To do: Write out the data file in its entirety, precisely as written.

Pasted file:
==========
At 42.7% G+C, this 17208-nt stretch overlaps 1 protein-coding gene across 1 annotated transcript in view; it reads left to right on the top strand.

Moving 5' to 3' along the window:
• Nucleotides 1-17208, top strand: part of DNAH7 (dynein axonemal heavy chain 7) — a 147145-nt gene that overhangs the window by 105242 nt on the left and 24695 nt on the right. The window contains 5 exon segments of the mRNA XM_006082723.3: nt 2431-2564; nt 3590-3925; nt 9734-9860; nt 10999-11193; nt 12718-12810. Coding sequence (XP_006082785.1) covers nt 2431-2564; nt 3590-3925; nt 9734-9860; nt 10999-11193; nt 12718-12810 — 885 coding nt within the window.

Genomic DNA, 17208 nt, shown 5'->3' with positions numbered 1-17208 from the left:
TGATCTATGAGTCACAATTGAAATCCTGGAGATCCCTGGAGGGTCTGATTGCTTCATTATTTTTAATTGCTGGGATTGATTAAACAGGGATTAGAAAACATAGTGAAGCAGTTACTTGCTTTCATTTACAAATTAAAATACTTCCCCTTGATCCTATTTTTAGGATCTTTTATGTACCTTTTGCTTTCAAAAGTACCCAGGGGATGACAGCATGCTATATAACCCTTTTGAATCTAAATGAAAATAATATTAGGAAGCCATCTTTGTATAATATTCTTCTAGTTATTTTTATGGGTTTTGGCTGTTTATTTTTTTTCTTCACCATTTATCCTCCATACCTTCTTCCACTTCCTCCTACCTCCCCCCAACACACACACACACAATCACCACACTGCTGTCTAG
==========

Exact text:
At 42.7% G+C, this 17208-nt stretch overlaps 1 protein-coding gene across 1 annotated transcript in view; it reads left to right on the top strand.

Moving 5' to 3' along the window:
• Nucleotides 1-17208, top strand: part of DNAH7 (dynein axonemal heavy chain 7) — a 147145-nt gene that overhangs the window by 105242 nt on the left and 24695 nt on the right. The window contains 5 exon segments of the mRNA XM_006082723.3: nt 2431-2564; nt 3590-3925; nt 9734-9860; nt 10999-11193; nt 12718-12810. Coding sequence (XP_006082785.1) covers nt 2431-2564; nt 3590-3925; nt 9734-9860; nt 10999-11193; nt 12718-12810 — 885 coding nt within the window.

Genomic DNA, 17208 nt, shown 5'->3' with positions numbered 1-17208 from the left:
TGATCTATGAGTCACAATTGAAATCCTGGAGATCCCTGGAGGGTCTGATTGCTTCATTATTTTTAATTGCTGGGATTGATTAAACAGGGATTAGAAAACATAGTGAAGCAGTTACTTGCTTTCATTTACAAATTAAAATACTTCCCCTTGATCCTATTTTTAGGATCTTTTATGTACCTTTTGCTTTCAAAAGTACCCAGGGGATGACAGCATGCTATATAACCCTTTTGAATCTAAATGAAAATAATATTAGGAAGCCATCTTTGTATAATATTCTTCTAGTTATTTTTATGGGTTTTGGCTGTTTATTTTTTTTCTTCACCATTTATCCTCCATACCTTCTTCCACTTCCTCCTACCTCCCCCCAACACACACACACACAATCACCACACTGCTGTCTAG